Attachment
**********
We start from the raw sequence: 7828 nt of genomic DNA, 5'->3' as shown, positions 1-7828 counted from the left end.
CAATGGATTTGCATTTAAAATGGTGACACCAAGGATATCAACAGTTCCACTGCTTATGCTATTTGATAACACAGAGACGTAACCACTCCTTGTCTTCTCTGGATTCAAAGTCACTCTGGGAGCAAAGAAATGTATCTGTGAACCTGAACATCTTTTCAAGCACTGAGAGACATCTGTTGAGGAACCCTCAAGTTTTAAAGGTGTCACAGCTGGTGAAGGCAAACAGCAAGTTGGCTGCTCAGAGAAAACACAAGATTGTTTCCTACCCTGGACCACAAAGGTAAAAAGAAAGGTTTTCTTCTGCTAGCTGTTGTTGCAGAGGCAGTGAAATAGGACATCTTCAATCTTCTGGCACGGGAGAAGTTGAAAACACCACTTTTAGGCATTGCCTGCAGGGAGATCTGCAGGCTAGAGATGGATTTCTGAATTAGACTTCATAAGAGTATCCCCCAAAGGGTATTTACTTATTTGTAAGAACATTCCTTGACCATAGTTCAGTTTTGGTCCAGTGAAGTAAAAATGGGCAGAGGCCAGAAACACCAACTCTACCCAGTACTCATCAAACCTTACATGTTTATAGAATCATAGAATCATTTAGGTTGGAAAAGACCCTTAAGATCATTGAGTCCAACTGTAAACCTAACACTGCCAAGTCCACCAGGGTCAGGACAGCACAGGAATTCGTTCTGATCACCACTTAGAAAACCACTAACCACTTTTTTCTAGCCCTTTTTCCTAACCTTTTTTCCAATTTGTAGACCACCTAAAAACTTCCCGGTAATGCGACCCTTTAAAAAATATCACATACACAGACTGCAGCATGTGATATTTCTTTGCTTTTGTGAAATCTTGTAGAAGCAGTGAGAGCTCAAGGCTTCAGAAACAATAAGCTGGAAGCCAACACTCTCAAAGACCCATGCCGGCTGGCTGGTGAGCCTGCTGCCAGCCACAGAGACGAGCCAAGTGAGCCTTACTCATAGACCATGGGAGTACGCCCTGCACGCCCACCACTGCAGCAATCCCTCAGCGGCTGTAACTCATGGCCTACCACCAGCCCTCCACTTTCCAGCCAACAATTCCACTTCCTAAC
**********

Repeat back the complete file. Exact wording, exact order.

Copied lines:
We start from the raw sequence: 7828 nt of genomic DNA, 5'->3' as shown, positions 1-7828 counted from the left end.
CAATGGATTTGCATTTAAAATGGTGACACCAAGGATATCAACAGTTCCACTGCTTATGCTATTTGATAACACAGAGACGTAACCACTCCTTGTCTTCTCTGGATTCAAAGTCACTCTGGGAGCAAAGAAATGTATCTGTGAACCTGAACATCTTTTCAAGCACTGAGAGACATCTGTTGAGGAACCCTCAAGTTTTAAAGGTGTCACAGCTGGTGAAGGCAAACAGCAAGTTGGCTGCTCAGAGAAAACACAAGATTGTTTCCTACCCTGGACCACAAAGGTAAAAAGAAAGGTTTTCTTCTGCTAGCTGTTGTTGCAGAGGCAGTGAAATAGGACATCTTCAATCTTCTGGCACGGGAGAAGTTGAAAACACCACTTTTAGGCATTGCCTGCAGGGAGATCTGCAGGCTAGAGATGGATTTCTGAATTAGACTTCATAAGAGTATCCCCCAAAGGGTATTTACTTATTTGTAAGAACATTCCTTGACCATAGTTCAGTTTTGGTCCAGTGAAGTAAAAATGGGCAGAGGCCAGAAACACCAACTCTACCCAGTACTCATCAAACCTTACATGTTTATAGAATCATAGAATCATTTAGGTTGGAAAAGACCCTTAAGATCATTGAGTCCAACTGTAAACCTAACACTGCCAAGTCCACCAGGGTCAGGACAGCACAGGAATTCGTTCTGATCACCACTTAGAAAACCACTAACCACTTTTTTCTAGCCCTTTTTCCTAACCTTTTTTCCAATTTGTAGACCACCTAAAAACTTCCCGGTAATGCGACCCTTTAAAAAATATCACATACACAGACTGCAGCATGTGATATTTCTTTGCTTTTGTGAAATCTTGTAGAAGCAGTGAGAGCTCAAGGCTTCAGAAACAATAAGCTGGAAGCCAACACTCTCAAAGACCCATGCCGGCTGGCTGGTGAGCCTGCTGCCAGCCACAGAGACGAGCCAAGTGAGCCTTACTCATAGACCATGGGAGTACGCCCTGCACGCCCACCACTGCAGCAATCCCTCAGCGGCTGTAACTCATGGCCTACCACCAGCCCTCCACTTTCCAGCCAACAATTCCACTTCCTAAC